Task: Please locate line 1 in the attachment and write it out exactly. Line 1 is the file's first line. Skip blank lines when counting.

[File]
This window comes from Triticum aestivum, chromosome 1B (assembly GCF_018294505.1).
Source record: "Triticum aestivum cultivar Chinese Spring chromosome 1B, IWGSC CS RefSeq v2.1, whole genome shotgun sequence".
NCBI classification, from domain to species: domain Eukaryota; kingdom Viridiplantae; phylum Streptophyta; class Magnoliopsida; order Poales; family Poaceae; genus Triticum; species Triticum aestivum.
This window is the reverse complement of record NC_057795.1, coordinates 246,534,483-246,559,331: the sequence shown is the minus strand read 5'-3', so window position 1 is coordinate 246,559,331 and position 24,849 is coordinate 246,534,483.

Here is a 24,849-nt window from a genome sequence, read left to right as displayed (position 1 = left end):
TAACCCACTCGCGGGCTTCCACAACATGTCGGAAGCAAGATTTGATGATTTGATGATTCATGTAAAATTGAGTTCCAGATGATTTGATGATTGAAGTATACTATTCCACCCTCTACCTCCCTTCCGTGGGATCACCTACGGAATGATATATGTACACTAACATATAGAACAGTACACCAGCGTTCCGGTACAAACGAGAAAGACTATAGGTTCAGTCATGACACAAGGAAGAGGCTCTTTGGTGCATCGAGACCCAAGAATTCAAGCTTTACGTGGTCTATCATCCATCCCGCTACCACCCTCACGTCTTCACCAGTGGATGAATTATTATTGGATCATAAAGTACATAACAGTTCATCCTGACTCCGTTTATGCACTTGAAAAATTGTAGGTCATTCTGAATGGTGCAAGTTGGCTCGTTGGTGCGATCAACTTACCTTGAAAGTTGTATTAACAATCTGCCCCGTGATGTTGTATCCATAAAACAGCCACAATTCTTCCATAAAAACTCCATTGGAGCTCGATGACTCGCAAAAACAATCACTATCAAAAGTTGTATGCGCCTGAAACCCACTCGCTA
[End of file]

This window comes from Triticum aestivum, chromosome 1B (assembly GCF_018294505.1).